A trial originally scheduled for Monday, Nov. 6, will likely be pushed back after Marsiano, Perez, McCoy and Taylor entered motions asking for more time to prepare the case.
An Oct. 23 motion to continue from McCoy’s attorney contains some new information about the case. According to the document, discovery documents from the government allege that McCoy’s son Kallup McCoy was involved in the marriage fraud scheme as well, with Ruth McCoy conspiring to arrange the marriage of Kallup McCoy and Peltz, who Swayney is accused of marrying.
From July 16 to Sept. 1 — the motion variously puts the year as 2015 and 2016, though the timing of the case suggests the correct year would be 2015 — Kallup McCoy was jailed at the Swain County Jail after a deputy stopped his car and found a quantity of methamphetamine there, Ruth McCoy’s motion reads. Littlejohn was a passenger in the car but was not jailed. If the year is in fact 2015, this is the same day that she traveled to Tennessee to marry Levy. During his six weeks in jail, Kallup McCoy made 77 calls to Ruth McCoy and 19 calls to Littlejohn for a total duration of about nine hours. Those calls were recorded and entered as evidence in the case.
Ruth McCoy’s motion to continue states that more time is needed to prepare for trial, as the voices on the calls can be difficult to hear and thus far her defense has been able to review only 36 of the 96 calls in a meaningful way. Ruth McCoy herself has not yet had a chance to listen to the entire nine hours of recordings.
The phone recordings are far from being the only evidence in need of reviewing. Ruth McCoy has been the subject of three law enforcement searches related to this case, the motion states. Kallup McCoy’s home was searched on Feb. 10, 2017, after the Cherokee Tribal Court issued a warrant after Ruth McCoy allegedly committed an assault. Several days later, Ruth McCoy’s home was searched on a warrant signed Feb. 13, 2017, by U.S. Magistrate Dennis Howell to look for any documents related to immigration, marriages or citizenship. Investigators then searched Ruth McCoy’s office at the Cherokee Agency of the Bureau of Indian Affairs, where she was deputy superintendent. She has been on administrative leave since charges were filed.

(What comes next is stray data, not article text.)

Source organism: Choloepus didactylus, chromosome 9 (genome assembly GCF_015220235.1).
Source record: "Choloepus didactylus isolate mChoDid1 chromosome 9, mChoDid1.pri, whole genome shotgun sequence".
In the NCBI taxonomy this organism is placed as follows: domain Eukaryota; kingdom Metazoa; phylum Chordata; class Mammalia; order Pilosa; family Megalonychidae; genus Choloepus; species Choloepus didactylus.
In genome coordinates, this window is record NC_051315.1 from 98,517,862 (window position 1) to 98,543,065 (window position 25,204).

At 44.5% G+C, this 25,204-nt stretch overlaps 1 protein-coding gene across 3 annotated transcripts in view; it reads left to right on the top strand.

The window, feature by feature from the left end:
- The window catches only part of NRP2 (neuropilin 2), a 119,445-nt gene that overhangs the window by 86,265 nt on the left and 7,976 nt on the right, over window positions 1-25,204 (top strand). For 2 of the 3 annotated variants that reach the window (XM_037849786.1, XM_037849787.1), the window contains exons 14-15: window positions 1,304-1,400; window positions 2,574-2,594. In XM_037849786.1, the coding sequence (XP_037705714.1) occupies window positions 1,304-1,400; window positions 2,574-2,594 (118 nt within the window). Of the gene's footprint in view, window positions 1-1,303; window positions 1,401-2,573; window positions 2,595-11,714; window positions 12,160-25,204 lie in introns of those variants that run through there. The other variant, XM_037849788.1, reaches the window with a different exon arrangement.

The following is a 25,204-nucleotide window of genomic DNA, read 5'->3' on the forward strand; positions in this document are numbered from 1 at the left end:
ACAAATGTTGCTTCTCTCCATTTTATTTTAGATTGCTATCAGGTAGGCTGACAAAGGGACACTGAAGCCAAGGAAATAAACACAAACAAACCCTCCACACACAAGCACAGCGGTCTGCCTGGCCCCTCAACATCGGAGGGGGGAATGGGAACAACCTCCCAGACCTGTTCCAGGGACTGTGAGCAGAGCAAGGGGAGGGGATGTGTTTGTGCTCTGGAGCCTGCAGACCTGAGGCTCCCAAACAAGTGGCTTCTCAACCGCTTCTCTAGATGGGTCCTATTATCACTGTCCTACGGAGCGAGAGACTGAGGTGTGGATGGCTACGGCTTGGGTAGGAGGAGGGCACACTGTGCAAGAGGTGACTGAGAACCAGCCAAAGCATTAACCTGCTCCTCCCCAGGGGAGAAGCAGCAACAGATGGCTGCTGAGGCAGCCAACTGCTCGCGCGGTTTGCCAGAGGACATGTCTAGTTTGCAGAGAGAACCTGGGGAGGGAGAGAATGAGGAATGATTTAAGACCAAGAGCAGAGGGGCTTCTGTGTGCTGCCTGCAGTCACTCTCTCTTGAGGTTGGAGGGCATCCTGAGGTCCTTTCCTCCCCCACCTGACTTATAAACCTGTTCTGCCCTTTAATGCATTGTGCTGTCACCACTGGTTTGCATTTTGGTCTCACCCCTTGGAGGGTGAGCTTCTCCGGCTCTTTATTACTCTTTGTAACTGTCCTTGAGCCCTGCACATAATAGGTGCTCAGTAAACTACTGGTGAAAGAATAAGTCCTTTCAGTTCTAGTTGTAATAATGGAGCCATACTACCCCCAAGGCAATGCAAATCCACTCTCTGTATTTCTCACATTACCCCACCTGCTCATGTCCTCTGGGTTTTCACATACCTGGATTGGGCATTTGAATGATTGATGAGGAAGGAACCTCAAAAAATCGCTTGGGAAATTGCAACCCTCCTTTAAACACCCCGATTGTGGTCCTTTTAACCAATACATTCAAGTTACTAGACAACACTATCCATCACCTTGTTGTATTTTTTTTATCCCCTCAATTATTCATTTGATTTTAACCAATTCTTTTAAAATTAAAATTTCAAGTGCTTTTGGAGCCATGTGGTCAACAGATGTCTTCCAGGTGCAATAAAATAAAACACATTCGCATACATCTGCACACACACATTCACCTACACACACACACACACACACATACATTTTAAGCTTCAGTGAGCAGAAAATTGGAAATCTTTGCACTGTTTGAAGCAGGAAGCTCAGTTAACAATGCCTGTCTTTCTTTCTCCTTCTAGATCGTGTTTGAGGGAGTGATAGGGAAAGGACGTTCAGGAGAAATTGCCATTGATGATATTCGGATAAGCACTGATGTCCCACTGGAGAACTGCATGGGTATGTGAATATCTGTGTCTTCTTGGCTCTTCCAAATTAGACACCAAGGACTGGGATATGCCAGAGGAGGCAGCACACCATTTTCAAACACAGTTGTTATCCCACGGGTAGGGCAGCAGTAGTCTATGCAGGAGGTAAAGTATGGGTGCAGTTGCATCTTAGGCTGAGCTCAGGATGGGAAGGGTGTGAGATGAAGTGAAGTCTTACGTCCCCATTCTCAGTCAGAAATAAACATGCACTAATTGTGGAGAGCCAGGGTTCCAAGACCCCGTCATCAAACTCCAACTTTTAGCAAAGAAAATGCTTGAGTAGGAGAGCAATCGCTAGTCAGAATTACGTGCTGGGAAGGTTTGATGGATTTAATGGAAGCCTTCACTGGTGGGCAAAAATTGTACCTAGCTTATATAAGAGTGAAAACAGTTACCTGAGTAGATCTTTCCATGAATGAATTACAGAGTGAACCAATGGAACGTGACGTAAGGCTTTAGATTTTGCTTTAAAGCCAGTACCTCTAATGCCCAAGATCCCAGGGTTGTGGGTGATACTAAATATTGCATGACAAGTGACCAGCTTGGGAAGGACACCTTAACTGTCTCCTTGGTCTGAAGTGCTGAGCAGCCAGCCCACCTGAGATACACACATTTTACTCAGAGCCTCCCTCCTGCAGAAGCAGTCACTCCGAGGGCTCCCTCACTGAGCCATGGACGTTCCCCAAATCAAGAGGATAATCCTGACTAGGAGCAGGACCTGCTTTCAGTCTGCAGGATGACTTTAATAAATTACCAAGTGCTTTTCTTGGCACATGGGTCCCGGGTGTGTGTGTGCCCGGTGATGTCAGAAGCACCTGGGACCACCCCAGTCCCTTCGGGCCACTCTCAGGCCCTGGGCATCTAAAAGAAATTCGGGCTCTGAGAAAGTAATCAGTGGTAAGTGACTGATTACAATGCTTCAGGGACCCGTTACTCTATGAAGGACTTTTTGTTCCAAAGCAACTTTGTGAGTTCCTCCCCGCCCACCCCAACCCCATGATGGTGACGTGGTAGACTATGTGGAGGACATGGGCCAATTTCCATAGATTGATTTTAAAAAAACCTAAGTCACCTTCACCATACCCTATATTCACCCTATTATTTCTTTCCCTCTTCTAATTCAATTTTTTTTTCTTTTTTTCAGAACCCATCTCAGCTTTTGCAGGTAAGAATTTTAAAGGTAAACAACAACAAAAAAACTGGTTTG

Evidence provided by the government thus far includes 93 pages of witness interviews, case summaries, criminal histories and related documents provided to the defense on July 6 and 413 pages of FBI memoranda of interviews and immigration documents provided to the defense July 27.
However, McCoy’s motion reads, there is also some information that the defense has requested from the government but has not yet received. This includes records detailing the Cherokee Indian Police Department’s involvement in investigating the case, documents surrounding the February searches of McCoy’s home and office and complete files of immigration documents.
Without those documents in hand and without the time to adequately review the nine hours of recorded phone conversations, the motion reads, McCoy won’t be able to get her constitutionally guaranteed right to effective counsel at the Nov. 6 trial date. The government doesn’t oppose her motion to continue the case to the district court’s next criminal term.